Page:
Legal Services Complaints Commissioner

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In England and Wales, the Legal Services Complaints Commissioner is a statutory office that regulates solicitors, but not barristers. A Commissioner can be appointed by, and is answerable to, the Lord Chancellor and Secretary of State for Justice.[1]

History[edit]

When the Access to Justice Act 1999 came into force, government minister Keith Vaz stated to the House of Commons:[2]

... we do not propose to appoint a Commissioner, ... unless and until a professional body is clearly

failing to make substantial progress in improving its complaints record.

In September 2003, Lord Chancellor Lord Falconer, criticised the Law Society, the governing body of solicitors, saying:[2]

Unfortunately in spite of all efforts, complaints handling is still not efficient and effective.

As a result, the Lord Chancellor exercised his powers under the Act to appoint Zahida Manzoor as Commissioner in February 2004.[2] The Commissioner's powers as to the Law Society were to:[3]

  • Require them to report on their handling of complaints about solicitors;
  • Investigate the handling of complaints;
  • Make recommendations;
  • Set targets;
  • Require the Law Society to submit a plan for the handling of complaints.

If the Law Society failed to submit a plan or adequately handle complaints, the Commissioner could impose a penalty of up to £1 million, or 1% of the Society's annual income if that is less.[3]

In 2005, the Law Society divided its functions among the Society, the Solicitors Regulation Authority and the Legal Complaints Service but by May 2006, the Society's efforts to remedy its own deficiencies were still giving concern to the Commissioner.[4] As a result, a penalty of £220,000 was levied.[5] The Commissioner subsequently recognised that progress was being made[5] and in April 2007, advised the Society that their Complaints Handling Plan adequately addressed the concerns.[6] However, in April 2008, the Commissioner reported that "Results show that despite some improvements in all target areas set, there are still failures ... to consistently apply their policies, processes and customer standards."[7] On 3 June 2008, the Commissioner fined the Law Society £275,000 over the inadequacy of its complaints handling plan for the forthcoming year.[8]

Reform[edit]

Now that the Legal Services Act 2007 has fully comes into force, the Commissioner role has been abolished. The Office for Legal Complaints now runs the Legal Ombudsman scheme; which will supervise the complaints handling of solicitors, barristers and other legal professionals.[9]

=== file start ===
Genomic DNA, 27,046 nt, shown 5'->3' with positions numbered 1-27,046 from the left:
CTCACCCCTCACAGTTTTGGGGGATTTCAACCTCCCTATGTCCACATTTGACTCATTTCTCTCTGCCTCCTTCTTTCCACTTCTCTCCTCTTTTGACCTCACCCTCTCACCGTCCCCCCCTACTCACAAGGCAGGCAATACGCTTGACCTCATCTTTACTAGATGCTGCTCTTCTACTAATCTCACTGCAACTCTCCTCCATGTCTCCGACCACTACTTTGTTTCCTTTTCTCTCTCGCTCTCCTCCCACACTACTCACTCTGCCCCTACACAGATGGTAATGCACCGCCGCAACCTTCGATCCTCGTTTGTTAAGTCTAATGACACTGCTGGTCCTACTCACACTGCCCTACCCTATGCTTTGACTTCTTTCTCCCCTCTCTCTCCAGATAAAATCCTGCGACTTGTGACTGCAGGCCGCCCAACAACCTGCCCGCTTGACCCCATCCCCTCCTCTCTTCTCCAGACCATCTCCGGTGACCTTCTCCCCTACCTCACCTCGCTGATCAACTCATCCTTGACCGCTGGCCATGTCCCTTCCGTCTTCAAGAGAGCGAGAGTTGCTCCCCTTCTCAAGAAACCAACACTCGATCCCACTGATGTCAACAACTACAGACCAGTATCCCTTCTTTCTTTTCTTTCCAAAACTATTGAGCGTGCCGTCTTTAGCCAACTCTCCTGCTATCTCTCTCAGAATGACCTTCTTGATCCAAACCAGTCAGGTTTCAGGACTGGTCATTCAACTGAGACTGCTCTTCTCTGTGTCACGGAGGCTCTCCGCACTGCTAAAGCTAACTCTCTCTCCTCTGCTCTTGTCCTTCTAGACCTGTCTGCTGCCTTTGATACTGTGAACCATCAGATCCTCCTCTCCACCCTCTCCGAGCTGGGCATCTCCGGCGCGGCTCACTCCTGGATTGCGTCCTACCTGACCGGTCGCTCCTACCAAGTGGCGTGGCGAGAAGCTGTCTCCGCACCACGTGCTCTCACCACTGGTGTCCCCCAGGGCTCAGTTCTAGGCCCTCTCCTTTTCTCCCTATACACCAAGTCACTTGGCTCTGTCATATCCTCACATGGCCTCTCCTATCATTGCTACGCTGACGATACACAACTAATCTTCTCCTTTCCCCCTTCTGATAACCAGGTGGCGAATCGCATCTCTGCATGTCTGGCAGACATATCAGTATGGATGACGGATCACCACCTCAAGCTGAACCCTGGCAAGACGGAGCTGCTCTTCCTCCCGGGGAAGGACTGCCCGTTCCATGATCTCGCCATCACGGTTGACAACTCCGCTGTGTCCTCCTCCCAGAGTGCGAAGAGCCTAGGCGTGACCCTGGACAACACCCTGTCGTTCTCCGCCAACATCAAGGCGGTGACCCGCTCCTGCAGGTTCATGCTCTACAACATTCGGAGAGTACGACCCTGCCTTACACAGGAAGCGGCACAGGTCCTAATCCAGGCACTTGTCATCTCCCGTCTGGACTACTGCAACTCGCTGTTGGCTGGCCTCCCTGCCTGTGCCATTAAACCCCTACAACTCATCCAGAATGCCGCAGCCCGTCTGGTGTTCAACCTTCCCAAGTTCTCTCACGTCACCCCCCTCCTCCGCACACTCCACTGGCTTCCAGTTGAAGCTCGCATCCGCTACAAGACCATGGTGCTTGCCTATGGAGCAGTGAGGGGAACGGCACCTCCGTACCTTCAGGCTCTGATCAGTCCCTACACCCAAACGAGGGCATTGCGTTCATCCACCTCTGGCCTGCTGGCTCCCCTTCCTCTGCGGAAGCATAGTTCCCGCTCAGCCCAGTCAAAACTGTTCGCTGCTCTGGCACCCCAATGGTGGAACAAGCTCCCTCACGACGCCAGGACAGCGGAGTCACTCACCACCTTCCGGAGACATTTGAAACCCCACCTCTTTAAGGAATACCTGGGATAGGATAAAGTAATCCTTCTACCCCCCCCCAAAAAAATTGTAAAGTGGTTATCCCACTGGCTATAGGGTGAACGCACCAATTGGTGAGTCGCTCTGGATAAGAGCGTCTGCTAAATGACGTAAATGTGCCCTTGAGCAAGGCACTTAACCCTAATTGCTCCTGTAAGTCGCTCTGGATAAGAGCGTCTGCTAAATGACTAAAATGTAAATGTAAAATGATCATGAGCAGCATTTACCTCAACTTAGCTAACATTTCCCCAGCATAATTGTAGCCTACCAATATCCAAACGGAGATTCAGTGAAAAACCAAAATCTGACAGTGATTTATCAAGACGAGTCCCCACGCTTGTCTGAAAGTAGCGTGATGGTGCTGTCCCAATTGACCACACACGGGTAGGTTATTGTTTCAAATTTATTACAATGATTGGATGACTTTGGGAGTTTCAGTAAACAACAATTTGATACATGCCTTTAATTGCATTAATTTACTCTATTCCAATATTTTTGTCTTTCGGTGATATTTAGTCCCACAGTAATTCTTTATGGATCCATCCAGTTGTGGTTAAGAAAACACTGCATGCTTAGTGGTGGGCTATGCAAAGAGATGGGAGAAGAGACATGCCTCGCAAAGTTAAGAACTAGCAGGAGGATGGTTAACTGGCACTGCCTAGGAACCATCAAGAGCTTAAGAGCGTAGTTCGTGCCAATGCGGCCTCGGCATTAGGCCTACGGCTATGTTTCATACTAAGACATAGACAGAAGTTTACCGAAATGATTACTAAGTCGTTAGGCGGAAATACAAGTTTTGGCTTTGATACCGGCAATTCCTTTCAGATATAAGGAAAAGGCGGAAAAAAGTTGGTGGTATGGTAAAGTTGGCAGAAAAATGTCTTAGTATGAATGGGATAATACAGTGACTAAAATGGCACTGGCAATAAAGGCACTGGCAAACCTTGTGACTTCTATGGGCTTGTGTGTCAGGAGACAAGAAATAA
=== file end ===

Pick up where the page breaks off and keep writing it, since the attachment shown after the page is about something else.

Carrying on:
References[edit]

  1. ^ Access to Justice Act 1999, ss.51-52/ Sch.3
  2. ^ a b c Legal Services Complaints Commissioner (2005) p.5
  3. ^ a b S.52(2)
  4. ^ Legal Services Complaints Commissioner (2006) p.6
  5. ^ a b Legal Services Complaints Commissioner (2007) p.7
  6. ^ "Text from letter dated 16 April 2007 from the Commissioner to the Law Society (2007-2008 Plan)" (PDF). Legal Services Complaints Commissioner. 2007. Archived from the original (PDF) on 12 June 2010. Retrieved 2008-03-07. 
  7. ^ Legal Services Complaints Commissioner (2008) p.13
  8. ^ "Law Society fined as a result of complaints plan" (PDF). Office of theLegal Services Complaints Commissioner. 2008-06-03. Archived from the original (PDF) on 2008-12-04. Retrieved 2008-08-09. 
  9. ^ Legal Services Act 2007, ss.114-159/ Sch.15

Bibliography[edit]

  • Legal Services Complaints Commissioner (2005). "Annual Report 2004-2005" (PDF). Law in Order: your right to expect better. London: The Stationery Office. Archived from the original (PDF) on 2009-06-07. Retrieved 2008-03-07. HC 166 
  • — (2006). "Annual Report 2005-2006" (PDF). Actions not words: consumers matter. London: The Stationery Office. Archived from the original (PDF) on 2008-07-28. Retrieved 2008-03-07. HC 1225 
  • — (2007). "Annual Report 2006-2007" (PDF). Cycle of change. London: The Stationery Office. Archived from the original (PDF) on 2010-02-10. Retrieved 2008-03-07. HC 676 
  • — (2008). "Annual Report 2007-2008". A Work in Progress. London: The Stationery Office. Archived from the original on 2008-12-06. Retrieved 2008-08-09. HC 840 

External links[edit]